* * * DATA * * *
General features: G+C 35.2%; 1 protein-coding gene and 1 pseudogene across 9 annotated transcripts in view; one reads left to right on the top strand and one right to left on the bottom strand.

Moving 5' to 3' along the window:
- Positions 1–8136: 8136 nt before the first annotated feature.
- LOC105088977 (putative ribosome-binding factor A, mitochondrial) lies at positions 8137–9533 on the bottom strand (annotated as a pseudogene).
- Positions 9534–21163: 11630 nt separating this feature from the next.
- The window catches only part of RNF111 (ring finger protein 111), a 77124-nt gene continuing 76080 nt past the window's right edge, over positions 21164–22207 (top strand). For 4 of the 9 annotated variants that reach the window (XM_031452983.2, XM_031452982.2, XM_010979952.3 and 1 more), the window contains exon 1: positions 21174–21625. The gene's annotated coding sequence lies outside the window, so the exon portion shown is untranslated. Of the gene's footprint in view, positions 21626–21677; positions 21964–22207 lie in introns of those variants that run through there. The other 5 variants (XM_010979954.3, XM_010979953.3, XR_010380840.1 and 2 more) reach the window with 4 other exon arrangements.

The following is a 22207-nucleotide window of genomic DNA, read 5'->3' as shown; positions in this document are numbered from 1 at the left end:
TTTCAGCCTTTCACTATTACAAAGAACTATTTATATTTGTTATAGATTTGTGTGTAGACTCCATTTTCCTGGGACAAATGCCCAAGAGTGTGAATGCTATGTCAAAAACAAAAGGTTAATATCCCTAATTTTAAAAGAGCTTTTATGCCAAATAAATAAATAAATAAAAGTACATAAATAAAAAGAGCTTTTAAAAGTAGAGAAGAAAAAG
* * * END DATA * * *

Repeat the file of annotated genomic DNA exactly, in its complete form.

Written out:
General features: G+C 35.2%; 1 protein-coding gene and 1 pseudogene across 9 annotated transcripts in view; one reads left to right on the top strand and one right to left on the bottom strand.

Moving 5' to 3' along the window:
- Positions 1–8136: 8136 nt before the first annotated feature.
- LOC105088977 (putative ribosome-binding factor A, mitochondrial) lies at positions 8137–9533 on the bottom strand (annotated as a pseudogene).
- Positions 9534–21163: 11630 nt separating this feature from the next.
- The window catches only part of RNF111 (ring finger protein 111), a 77124-nt gene continuing 76080 nt past the window's right edge, over positions 21164–22207 (top strand). For 4 of the 9 annotated variants that reach the window (XM_031452983.2, XM_031452982.2, XM_010979952.3 and 1 more), the window contains exon 1: positions 21174–21625. The gene's annotated coding sequence lies outside the window, so the exon portion shown is untranslated. Of the gene's footprint in view, positions 21626–21677; positions 21964–22207 lie in introns of those variants that run through there. The other 5 variants (XM_010979954.3, XM_010979953.3, XR_010380840.1 and 2 more) reach the window with 4 other exon arrangements.

The following is a 22207-nucleotide window of genomic DNA, read 5'->3' as shown; positions in this document are numbered from 1 at the left end:
TTTCAGCCTTTCACTATTACAAAGAACTATTTATATTTGTTATAGATTTGTGTGTAGACTCCATTTTCCTGGGACAAATGCCCAAGAGTGTGAATGCTATGTCAAAAACAAAAGGTTAATATCCCTAATTTTAAAAGAGCTTTTATGCCAAATAAATAAATAAATAAAAGTACATAAATAAAAAGAGCTTTTAAAAGTAGAGAAGAAAAAG